The new term is just around the corner. Thank goodness. Belle is really lovely company, but she misses the structure and stimulation of school, and by the end of the holidays is a little on the twitchy side to say the least.
This year is her last year of primary school, and come September she will be moving up to big school. Weird, given she still feels so small to me. I know it’s going to be a massive step for her, and I want to make sure she is prepared for the change in workload and routine. How will she cope with the change, the move to a massive school and all the homework?
I’ve been rooting around on the interweb and come up with my favourite ideas to help support children at school. Do you have children who are moving or have recently moved to secondary school? Please share your top tips to help Belle settle in and do well.
Moving to a new school can be really scary, but if you can help build up your child’s self-esteem beforehand, they’ll find it easier to be themselves, make friends, and be less likely to join gangs, bully others, or be bullied themselves. There are lots of ways you can increase self-confidence – from just paying them more compliments, to getting them involved in a hobby or sport where they can nurture a talent or develop a new skill.
Get to grips with the basics
Although as parents we worry about the big picture, kids are often more anxious about seemingly trivial things like what they will have to wear, how to find their way around, and where they are meant to go for lunch. Do everything you can beforehand to help them feel confident about the logistics – walk the route to school with them a few times, find a map of the school if you can, and find out online about start and finish times, uniform requirements and what equipment they need.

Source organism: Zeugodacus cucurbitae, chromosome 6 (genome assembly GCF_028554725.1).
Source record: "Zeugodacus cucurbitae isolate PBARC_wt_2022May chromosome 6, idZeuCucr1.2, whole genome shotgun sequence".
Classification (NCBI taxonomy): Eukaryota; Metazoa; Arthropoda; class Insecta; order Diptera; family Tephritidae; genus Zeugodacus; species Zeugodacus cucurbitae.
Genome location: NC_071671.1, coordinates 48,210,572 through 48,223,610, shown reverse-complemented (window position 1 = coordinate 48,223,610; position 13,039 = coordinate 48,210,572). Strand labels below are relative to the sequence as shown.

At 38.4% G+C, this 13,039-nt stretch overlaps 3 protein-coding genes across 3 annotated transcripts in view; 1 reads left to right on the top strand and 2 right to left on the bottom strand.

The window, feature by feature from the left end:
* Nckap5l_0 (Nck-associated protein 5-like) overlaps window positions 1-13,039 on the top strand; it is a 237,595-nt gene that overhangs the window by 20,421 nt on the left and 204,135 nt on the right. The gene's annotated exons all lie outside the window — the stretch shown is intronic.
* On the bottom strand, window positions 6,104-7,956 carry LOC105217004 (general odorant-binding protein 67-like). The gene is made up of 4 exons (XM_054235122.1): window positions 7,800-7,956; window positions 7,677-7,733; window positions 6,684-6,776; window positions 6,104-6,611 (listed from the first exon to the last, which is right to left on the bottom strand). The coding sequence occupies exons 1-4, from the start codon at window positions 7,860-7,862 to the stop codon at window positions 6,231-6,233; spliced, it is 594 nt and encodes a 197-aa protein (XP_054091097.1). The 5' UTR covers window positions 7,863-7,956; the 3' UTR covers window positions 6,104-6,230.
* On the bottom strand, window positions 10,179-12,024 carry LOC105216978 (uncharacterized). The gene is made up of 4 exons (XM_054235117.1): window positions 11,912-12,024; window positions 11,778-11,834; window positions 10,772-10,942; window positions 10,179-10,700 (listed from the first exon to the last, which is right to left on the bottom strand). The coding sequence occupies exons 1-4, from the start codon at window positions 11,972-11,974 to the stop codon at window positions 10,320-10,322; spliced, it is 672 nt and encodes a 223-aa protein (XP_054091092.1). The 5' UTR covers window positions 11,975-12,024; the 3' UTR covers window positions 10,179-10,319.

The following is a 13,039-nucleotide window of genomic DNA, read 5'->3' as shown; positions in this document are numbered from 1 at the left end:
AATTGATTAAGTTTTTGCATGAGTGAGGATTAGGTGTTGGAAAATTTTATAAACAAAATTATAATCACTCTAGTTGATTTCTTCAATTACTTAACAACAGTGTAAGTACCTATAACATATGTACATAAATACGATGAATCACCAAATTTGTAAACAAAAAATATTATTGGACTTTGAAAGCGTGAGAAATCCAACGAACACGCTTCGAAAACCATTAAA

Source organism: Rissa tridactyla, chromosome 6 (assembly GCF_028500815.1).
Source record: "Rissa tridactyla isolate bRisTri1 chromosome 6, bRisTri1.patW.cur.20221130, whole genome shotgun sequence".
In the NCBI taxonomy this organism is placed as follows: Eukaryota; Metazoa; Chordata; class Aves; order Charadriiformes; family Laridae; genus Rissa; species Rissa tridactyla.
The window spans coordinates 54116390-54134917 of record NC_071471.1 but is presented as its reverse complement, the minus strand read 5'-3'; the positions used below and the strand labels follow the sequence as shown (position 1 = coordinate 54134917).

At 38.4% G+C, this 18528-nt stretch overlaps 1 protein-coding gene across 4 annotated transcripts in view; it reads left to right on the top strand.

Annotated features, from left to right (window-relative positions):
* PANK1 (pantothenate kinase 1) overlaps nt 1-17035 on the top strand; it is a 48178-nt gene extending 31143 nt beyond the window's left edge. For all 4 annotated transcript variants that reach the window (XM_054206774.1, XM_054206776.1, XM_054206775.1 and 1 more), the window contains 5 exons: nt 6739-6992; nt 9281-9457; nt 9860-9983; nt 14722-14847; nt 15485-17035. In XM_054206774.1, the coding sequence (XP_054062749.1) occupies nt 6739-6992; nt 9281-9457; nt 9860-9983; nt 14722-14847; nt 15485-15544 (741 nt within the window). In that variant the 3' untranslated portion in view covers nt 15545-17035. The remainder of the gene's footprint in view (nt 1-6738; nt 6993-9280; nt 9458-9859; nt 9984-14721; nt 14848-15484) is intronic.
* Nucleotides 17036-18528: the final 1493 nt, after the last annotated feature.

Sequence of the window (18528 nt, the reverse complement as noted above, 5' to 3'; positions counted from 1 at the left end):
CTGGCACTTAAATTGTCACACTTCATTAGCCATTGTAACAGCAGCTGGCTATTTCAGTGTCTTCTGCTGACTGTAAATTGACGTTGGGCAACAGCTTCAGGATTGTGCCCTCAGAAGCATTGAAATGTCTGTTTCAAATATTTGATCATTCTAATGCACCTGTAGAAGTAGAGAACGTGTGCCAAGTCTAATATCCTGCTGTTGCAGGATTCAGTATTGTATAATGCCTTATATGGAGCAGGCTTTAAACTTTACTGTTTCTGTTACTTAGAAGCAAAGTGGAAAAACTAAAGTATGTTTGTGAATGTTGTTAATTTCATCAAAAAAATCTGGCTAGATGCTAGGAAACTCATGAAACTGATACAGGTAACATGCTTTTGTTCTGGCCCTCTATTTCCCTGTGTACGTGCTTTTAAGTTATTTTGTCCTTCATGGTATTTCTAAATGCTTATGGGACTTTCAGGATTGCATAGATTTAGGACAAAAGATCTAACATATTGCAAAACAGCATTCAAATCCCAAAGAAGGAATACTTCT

Don’t be afraid to ask for help
This is something children struggle with a lot. Nobody wants to be the kid who is always sticking their hand up and saying they don’t understand do they? I try to teach my children that there is no such thing as a stupid question – chances are if they are thinking it, so are plenty of other kids in the class, kids who will be grateful if someone else is brave enough to speak up. If your child does struggle with something, they can always talk to a teacher after class. Lots of schools will offer extra help if you just ask, or you can always look for external support from a personal tutor or online tutoring.
This is something I’m a bit rubbish at, but a lot of children do like it if you make an effort to get involved with their school life. This could be anything from helping them to plan their homework schedule to becoming a parent governor and finding out more about how the school runs. Don’t get too involved though. No child wants their parent popping into their classroom every day or turning up at school assembly to demonstrate their accordion playing skills.